Three talking points as Italy prepare for November Tests
Our Italian rugby expert offers his thoughts on the Azzurri's autumn internationals against Samoa, Argentina and South Africa
Can Italian rugby find the boost it needs?
There isn’t much going right for Italian rugby these days. After the re-organisation of the Heineken Cup, the FIR lost the right to host the 2015 final at the San Siro, with Twickenham now hosting the Champions Cup final. Benetton Treviso, Italy’s premier Guinness PRO12 club, has been embroiled in political turmoil, has financial issues, and lost its best players to foreign clubs to become Europe’s whipping boys. It doesn’t get much better for the national team, without a win in 10 games after another embarrassing summer. Sergio Parisse, the much-respected Argentina-born No8, has rightfully been restored as captain and demanded a win at all costs in their opening autumn international against Samoa. The Stade Français man has made it abundantly clear what the mission is: just win, at all costs. That could be easier said than done. Samoa may be considered Italy’s weakest opposition in November before Argentina and South Africa, but they can’t be underestimated. If the Azzurri need a reminder, they need only look back to the summer when they lost 15-0 in Apia when their flaws were exposed on numerous occasions before Fiji and Japan added to a sour summer for coach Jacques Brunel. That forced the FIR to issue the dreaded vote of confidence in the head coach after the Japan disaster. Of course, Parisse and others were absent from that tour, but their return may not make much difference.
Were there any surprising squad selections?
Former Ospreys scrum-half Tito Tebaldi left the Welsh region earlier in the season and his demise sees him left out of Brunel’s 30-man squad. The head coach won’t select players not playing for their club – Tebaldi doesn’t even have a club. There may be no room for the unemployed in the Azzurri squad, but there is space for more overseas players to become Italian. Rotorua-born Zebre outside-half Kelly Haimona now qualifies for Italy after qualifying on residency and could be a welcome addition in an area that has been a problem in recent seasons, with competition from Argentine-Italian Luciano Orquera and Scottish-Italian Tommaso Allan. Samuela Vunisa, the strong Zebre Number 8, could also get a chance to show off his form for his PRO12 club on the international stage, while Treviso centre Simone Ragusi, a former Emerging Italy player and the third of the uncapped players, may also get a chance to show what he can do on the global stage in his first season with a PRO12 club, like Haimona, a former player in the Eccellenza, the top Italian domestic competition. Another who could have a chance is Guglielmo Palazzani – who debuted for Zebre as full-back last season, before switching to scrum-half, Improving fast under the tutelage of Brendon Leonard, but Treviso’s Ugo Gori will conduct the pack.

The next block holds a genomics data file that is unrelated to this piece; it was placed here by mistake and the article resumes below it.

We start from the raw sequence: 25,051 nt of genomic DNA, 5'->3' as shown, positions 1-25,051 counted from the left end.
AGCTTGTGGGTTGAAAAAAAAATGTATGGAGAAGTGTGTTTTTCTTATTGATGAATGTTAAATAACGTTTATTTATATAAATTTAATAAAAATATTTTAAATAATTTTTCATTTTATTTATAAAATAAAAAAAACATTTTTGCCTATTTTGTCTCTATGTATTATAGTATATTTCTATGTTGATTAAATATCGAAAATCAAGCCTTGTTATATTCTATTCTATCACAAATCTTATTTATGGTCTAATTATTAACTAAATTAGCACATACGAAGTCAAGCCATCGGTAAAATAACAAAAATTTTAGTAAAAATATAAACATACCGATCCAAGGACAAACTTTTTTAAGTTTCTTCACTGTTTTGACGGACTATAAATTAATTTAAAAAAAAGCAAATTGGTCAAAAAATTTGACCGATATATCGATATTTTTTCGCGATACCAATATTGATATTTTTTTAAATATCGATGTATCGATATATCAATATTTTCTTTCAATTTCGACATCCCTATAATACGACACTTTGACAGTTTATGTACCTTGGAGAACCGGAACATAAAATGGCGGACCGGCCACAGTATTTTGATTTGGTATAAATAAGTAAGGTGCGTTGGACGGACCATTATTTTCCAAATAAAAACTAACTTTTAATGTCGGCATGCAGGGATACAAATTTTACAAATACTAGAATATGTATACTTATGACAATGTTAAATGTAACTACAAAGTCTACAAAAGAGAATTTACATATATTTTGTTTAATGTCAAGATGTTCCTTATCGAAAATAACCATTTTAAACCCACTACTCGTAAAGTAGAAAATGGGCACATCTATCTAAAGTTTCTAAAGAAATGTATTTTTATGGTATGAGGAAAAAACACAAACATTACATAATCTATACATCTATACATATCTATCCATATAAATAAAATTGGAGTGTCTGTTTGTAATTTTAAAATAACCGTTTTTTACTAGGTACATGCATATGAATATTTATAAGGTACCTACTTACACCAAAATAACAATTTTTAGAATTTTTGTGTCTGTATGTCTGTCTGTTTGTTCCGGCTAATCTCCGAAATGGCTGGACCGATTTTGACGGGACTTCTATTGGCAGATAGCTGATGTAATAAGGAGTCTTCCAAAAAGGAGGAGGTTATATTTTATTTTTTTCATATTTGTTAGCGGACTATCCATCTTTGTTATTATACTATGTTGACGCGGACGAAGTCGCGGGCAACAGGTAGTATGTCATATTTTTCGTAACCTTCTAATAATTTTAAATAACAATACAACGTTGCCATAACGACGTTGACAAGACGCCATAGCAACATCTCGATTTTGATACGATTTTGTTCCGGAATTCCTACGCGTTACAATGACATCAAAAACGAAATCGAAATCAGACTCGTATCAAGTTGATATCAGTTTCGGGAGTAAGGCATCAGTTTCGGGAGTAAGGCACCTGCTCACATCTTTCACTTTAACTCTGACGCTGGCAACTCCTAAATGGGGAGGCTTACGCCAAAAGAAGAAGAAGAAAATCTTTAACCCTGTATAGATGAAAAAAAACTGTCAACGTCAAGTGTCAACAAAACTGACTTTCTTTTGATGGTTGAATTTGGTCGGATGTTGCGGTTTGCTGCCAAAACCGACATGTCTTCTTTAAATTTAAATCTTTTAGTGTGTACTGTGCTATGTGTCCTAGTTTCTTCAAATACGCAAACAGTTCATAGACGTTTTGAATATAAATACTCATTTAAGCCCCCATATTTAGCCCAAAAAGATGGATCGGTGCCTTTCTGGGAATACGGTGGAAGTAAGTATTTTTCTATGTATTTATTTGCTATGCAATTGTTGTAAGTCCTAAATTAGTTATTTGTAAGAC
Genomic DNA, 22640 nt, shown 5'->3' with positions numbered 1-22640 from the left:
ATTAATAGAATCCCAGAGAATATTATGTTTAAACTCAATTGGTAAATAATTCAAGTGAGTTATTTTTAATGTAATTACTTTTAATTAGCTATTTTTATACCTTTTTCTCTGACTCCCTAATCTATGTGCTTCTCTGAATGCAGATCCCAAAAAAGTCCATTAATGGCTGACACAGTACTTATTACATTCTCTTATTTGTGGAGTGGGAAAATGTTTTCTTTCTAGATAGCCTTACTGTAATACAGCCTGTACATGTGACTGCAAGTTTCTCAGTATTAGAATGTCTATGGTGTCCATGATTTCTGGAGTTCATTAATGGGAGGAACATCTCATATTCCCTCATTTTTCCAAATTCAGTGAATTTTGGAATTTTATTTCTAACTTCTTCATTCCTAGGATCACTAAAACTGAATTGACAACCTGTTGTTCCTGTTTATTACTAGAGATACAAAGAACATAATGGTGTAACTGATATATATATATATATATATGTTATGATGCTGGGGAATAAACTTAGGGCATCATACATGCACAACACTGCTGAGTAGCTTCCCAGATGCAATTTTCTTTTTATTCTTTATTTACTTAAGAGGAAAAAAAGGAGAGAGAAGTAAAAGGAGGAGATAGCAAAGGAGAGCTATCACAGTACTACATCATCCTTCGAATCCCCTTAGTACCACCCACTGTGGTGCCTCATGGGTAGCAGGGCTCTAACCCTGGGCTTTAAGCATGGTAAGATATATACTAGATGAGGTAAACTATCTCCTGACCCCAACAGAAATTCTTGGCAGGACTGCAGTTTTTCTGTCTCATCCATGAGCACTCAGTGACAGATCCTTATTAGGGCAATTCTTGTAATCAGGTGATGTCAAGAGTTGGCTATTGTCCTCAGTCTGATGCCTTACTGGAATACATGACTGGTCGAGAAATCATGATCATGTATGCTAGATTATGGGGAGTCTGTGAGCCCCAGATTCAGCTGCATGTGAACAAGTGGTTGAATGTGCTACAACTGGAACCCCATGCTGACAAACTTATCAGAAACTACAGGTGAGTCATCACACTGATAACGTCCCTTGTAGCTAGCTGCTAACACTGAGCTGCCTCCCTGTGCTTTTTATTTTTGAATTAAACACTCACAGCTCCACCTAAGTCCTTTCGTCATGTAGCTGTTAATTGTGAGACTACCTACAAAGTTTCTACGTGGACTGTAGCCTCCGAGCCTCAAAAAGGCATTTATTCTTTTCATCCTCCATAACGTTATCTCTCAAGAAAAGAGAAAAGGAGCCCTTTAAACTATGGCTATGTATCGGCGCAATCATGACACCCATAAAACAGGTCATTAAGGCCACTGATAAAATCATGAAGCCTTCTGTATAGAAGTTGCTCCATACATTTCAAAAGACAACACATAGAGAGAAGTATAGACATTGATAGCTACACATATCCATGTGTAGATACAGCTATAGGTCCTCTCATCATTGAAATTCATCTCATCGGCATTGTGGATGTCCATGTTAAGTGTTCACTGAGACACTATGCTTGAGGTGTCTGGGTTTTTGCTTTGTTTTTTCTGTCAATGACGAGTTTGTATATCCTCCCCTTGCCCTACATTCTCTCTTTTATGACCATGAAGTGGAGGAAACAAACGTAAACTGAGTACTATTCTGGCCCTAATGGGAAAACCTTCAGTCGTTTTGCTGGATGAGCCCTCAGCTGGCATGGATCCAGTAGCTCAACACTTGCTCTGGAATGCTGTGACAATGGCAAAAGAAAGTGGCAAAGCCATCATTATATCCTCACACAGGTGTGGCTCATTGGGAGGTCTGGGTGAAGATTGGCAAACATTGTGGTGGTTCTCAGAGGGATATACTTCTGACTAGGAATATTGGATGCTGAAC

Can the Italian pack bounce back after a difficult summer?
November will be another difficult month for the Italian pack against brutal opposition from Samoa, Argentina and South Africa – with all three bringing powerful set-pieces. Brunel has chosen to overlook experienced players like Carlo Festuccia and Lorenzo Cittadini, who are regulars in the strong Wasps front row, and Michele Rizzo, recently recovered from an injury. Brunel, who will probably leave the Azzurri after next year’s Rugby World Cup, has gone with younger players, like Zebre hooker Andrea Manici and prop Dario Chistolini – a mix of youth and experience, trying to balance the group, replacing some players like Cardiff Blues Number 8 Manoa Vosawai with Vunisa – an unexpected call up, despite he is playing well for Zebre – and confirming others, like veteran prop Martin Castrogiovanni, who is approaching his final matches with the national team. It is difficult to see Castro, Quintin Geldenhuys, Marco Bortolami and maybe Parisse in the team after the RWC, but it is even more difficult to say who can actually replace them. But, as the skipper said, “firstly we have to focus on Samoa”. After struggling beyond imagination during the summer, we all expect the Italian forwards to make a point against the strong Pacific opponents. The Ascoli Piceno match will tell us a lot about the chances Italy have of a good Six Nations campaign next year, when they face the perennial challenge to avoid the wooden spoon with tough visits to BT Murrayfield and Twickenham to face Scotland and England, respectively.